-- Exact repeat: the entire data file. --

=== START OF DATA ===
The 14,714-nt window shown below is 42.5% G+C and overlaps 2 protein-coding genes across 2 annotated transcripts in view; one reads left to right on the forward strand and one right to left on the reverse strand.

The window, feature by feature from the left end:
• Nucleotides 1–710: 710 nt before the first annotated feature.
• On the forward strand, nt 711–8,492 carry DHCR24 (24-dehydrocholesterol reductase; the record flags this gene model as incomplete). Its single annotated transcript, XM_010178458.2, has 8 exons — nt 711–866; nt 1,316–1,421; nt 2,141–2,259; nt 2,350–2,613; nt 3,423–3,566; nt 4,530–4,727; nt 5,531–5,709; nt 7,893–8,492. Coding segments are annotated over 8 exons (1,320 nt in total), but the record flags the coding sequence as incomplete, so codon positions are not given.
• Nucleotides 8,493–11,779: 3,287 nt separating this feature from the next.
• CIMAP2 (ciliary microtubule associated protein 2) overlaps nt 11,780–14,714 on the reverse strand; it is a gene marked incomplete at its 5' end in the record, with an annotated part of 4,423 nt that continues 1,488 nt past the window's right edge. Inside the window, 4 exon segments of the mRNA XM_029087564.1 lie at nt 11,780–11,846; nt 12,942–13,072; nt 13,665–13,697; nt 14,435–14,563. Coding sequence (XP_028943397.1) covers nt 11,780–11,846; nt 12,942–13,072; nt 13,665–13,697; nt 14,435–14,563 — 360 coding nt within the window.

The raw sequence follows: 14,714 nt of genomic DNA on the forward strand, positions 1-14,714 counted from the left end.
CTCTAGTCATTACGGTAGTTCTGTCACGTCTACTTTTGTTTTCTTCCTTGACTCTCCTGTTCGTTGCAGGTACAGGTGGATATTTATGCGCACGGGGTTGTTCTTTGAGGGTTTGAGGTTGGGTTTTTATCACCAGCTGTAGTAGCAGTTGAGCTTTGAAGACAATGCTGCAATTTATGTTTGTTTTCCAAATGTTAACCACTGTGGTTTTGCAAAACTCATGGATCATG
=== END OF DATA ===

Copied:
The 14,714-nt window shown below is 42.5% G+C and overlaps 2 protein-coding genes across 2 annotated transcripts in view; one reads left to right on the forward strand and one right to left on the reverse strand.

The window, feature by feature from the left end:
• Nucleotides 1–710: 710 nt before the first annotated feature.
• On the forward strand, nt 711–8,492 carry DHCR24 (24-dehydrocholesterol reductase; the record flags this gene model as incomplete). Its single annotated transcript, XM_010178458.2, has 8 exons — nt 711–866; nt 1,316–1,421; nt 2,141–2,259; nt 2,350–2,613; nt 3,423–3,566; nt 4,530–4,727; nt 5,531–5,709; nt 7,893–8,492. Coding segments are annotated over 8 exons (1,320 nt in total), but the record flags the coding sequence as incomplete, so codon positions are not given.
• Nucleotides 8,493–11,779: 3,287 nt separating this feature from the next.
• CIMAP2 (ciliary microtubule associated protein 2) overlaps nt 11,780–14,714 on the reverse strand; it is a gene marked incomplete at its 5' end in the record, with an annotated part of 4,423 nt that continues 1,488 nt past the window's right edge. Inside the window, 4 exon segments of the mRNA XM_029087564.1 lie at nt 11,780–11,846; nt 12,942–13,072; nt 13,665–13,697; nt 14,435–14,563. Coding sequence (XP_028943397.1) covers nt 11,780–11,846; nt 12,942–13,072; nt 13,665–13,697; nt 14,435–14,563 — 360 coding nt within the window.

The raw sequence follows: 14,714 nt of genomic DNA on the forward strand, positions 1-14,714 counted from the left end.
CTCTAGTCATTACGGTAGTTCTGTCACGTCTACTTTTGTTTTCTTCCTTGACTCTCCTGTTCGTTGCAGGTACAGGTGGATATTTATGCGCACGGGGTTGTTCTTTGAGGGTTTGAGGTTGGGTTTTTATCACCAGCTGTAGTAGCAGTTGAGCTTTGAAGACAATGCTGCAATTTATGTTTGTTTTCCAAATGTTAACCACTGTGGTTTTGCAAAACTCATGGATCATG